California appeals court remands challenge to gun microstamping law News
California appeals court remands challenge to gun microstamping law

[JURIST] California’s 5th District Court of Appeals [official website] on Thursday reversed and remanded [opinion, PDF] a lower court ruling which rejected a challenge to a state law requiring gun microstamping. In 2007 then-governor Arnold Schwarzenegger [official profile] signed a bill [materials] intended to combat gun trafficking and ease crime investigations involving bullet casings. The bill required [AP report] gun manufacturers to double-mark semiautomatic pistols with “a microscopic array of characters” that would identify the weapon and imprint on inserted cartridges when fired. The National Shooting Sports Foundation (NSSF) and the Sporting Arms and Ammunition Manufacturers’ Institute (SAAMI) [advocacy websites] later challenged the law, stating that microstamping guns on two different areas is technologically impossible. According to the gun manufacturers, only the firing pin can be marked as required by the law, and such a marking would lead to unreliable imprinting results. The state argued that the law can be satisfied by double-marking the safety pin. Justice Herbert Levy stated, however, that such double-marking would not satisfy the law’s legislative intent since imprinting could be prevented by simply removing the firing pin. Levy concluded that “it is unreasonable to require an individual to attempt what is impossible to accomplish.” The matter will now return to the lower court, where the manufacturers will be able present evidence supporting the technological impossibility of the law’s requirements.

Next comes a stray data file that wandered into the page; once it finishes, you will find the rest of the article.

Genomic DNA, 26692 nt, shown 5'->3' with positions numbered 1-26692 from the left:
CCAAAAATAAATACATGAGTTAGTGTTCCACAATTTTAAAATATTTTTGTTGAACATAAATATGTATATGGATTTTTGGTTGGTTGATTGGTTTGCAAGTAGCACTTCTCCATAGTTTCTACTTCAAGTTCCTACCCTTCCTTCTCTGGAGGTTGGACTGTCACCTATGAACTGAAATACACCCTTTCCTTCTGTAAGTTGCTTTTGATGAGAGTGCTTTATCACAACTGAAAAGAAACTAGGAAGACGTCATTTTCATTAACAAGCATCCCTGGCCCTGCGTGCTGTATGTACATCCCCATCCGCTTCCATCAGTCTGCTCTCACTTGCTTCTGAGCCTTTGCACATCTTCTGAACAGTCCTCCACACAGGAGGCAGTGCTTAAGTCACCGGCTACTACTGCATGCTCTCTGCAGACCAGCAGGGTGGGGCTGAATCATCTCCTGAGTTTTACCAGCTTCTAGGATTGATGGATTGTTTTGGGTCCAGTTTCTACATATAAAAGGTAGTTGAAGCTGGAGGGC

Gun control and the Second Amendment continue to be controversial topics across the US. Last month voters in California, Nevada and Washington approved [JURIST report] a host of new gun control measures while one such measure in Maine failed to pass. In September the US Court of Appeals for the Third Circuit restored [JURIST report] gun ownership rights of two individuals convicted of minor crimes. In June the US Supreme Court ruled [JURIST report] that a state law conviction on reckless domestic assault is sufficient to bar possession of a firearm under federal law. Earlier in June Hawaii Governor David Ige signed a bill [JURIST report] requiring gun owners to be listed on an FBI database, notifying police if a Hawaii citizen is arrested in another state and providing a continuous criminal record check on those individuals seeking to possess a firearm. Also in June the US Supreme Court denied certiorari [JURIST report] in two separate cases challenging bans on assault-style weapons. The court denied the appeals without comment, letting stand lower court rulings that had upheld the bans [JURIST report] as constitutional.